(3) Quiet American at is a good place to take a break from all that mind-shifting. It’s a wonderful repository of sound art and found sound by Aaron Ximm, a technology entrepreneur from S P Controls,

Quiet American hosts discography, field recordings, and one minute vacations. It wins lots of recognition and people from all over the world come to find magical, mysterious, immersive sites of sound, precisely layered in unexpected wondrous ways.

(Disclaimer: Sound artist and tech guru Aaron Ximm is an offspring.)

(4) Hexen is more than a game – it’s an exploration by London artist Suzanne Treister of military technologies for psychological warfare. In 1995 she created a fictional alter ego, Rosalind Brodsky, a delusional time traveler who believes herself to be working at the Institute of Militronics and Advanced Time Interventionality (IMATI) in the twenty-first century.

Now Treister is updating HEXEN2039 and charting more of Brodsky’s scientific research towards the development of new mind control technologies for the British Military. This work uncovers or constructs links between conspiracy theories, occult groups, Chernobyl, witchcraft, the US film industry, British Intelligence agencies, Soviet brainwashing, behavior control experiments of the US Army and recent practices of its Civil Affairs and Psychological Operations Command (PSYOP), in light of alarming new research in contemporary neuroscience.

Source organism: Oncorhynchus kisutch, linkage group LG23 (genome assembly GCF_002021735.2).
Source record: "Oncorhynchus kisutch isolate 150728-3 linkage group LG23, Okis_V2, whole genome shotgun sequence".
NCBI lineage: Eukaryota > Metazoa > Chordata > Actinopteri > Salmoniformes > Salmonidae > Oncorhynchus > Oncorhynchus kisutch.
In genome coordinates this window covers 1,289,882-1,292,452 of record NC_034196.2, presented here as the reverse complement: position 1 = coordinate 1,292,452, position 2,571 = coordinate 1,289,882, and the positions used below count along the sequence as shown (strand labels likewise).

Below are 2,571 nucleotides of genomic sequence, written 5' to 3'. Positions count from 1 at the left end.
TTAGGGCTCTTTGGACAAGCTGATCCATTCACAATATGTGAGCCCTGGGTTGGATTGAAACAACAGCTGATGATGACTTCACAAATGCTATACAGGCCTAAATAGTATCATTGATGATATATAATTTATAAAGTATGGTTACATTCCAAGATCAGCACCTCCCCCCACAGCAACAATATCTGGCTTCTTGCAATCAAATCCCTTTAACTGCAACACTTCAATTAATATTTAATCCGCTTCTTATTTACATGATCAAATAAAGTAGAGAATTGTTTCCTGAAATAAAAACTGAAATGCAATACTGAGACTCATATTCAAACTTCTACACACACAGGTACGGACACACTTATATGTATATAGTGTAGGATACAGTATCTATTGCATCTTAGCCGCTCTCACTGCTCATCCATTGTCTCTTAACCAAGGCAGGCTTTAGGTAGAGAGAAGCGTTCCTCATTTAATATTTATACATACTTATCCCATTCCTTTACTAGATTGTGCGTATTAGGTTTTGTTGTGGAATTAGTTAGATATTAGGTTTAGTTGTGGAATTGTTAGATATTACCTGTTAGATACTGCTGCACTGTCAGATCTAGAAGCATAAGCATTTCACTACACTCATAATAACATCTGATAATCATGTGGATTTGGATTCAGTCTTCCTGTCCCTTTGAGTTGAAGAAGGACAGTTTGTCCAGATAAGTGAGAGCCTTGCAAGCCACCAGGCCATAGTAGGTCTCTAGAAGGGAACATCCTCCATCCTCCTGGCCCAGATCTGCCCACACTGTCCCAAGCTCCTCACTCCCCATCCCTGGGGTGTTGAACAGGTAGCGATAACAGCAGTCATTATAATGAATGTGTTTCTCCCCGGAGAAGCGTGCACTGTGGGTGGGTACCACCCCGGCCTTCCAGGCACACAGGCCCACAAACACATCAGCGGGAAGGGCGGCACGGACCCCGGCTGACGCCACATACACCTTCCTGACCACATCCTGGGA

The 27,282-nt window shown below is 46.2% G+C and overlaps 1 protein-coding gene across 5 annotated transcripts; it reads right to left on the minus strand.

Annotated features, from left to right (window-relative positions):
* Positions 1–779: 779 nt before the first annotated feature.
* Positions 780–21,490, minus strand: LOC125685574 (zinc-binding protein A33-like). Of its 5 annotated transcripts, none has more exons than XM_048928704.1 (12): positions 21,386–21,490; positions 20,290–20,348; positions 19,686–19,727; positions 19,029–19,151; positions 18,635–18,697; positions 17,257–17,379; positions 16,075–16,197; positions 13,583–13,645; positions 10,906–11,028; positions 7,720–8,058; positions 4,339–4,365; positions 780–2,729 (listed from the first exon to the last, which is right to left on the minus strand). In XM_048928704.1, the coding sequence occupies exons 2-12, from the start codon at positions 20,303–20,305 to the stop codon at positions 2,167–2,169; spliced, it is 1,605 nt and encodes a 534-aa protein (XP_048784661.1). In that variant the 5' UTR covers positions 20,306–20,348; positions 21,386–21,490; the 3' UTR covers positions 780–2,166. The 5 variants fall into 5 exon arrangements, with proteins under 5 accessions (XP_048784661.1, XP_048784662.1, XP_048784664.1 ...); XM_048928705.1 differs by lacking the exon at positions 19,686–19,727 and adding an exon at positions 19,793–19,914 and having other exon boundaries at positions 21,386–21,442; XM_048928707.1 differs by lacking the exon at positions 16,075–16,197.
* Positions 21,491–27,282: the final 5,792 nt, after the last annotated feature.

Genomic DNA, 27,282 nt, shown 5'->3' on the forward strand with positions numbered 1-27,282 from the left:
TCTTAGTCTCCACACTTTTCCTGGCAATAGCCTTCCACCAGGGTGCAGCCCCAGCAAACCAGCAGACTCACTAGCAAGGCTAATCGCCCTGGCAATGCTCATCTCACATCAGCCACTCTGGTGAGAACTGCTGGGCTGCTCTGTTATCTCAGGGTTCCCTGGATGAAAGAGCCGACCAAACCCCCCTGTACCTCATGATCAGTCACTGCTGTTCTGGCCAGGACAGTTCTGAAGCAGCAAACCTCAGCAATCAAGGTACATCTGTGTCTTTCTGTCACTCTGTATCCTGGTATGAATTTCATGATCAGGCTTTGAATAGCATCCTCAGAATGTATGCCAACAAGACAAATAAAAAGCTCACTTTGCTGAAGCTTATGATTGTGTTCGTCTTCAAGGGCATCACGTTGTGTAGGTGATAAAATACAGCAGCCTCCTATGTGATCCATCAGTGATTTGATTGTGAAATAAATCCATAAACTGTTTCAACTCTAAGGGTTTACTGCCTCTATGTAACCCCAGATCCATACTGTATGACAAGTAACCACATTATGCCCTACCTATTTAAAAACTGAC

The Science Museum of London sent Treister and art critic Richard Grayson to Milwaukee to videotape interviews with me on those subjects. She thought my book review of Jonathan Moreno’s “Mind War” indicated a kindred spirit. And it did. She uses the interviews to anchor her project in the (more or less) present day.

See and

for more about Hexen

see – to see a gallery opening of some of Treister’s work in Germany that includes a fourteen minute video loop from our interviews.

(5) The Room is an episodic novel I am writing. The first five episodes have been published at Combat, the Literary Expression of Battlefield Touchstones, an online labor of necessity and love by a man committed to exploring the psychological impact of warfare. (

The names of the stories, found by a search of the Combat site, are:

Outside the Door – Cliché – BRB – A Second Opinion – The Big O

The chapters are now being logged onto this web site at “The Room.”  The sixth chapter is On the Fast Track to Sainthood.

They begin an exploration of the impact of torture on the people in a society that condones the practice. A single instance in “the room” in the war zone leads to other rooms until we arrive by a very circuitous route at “the room” where torture was authorized in the first place.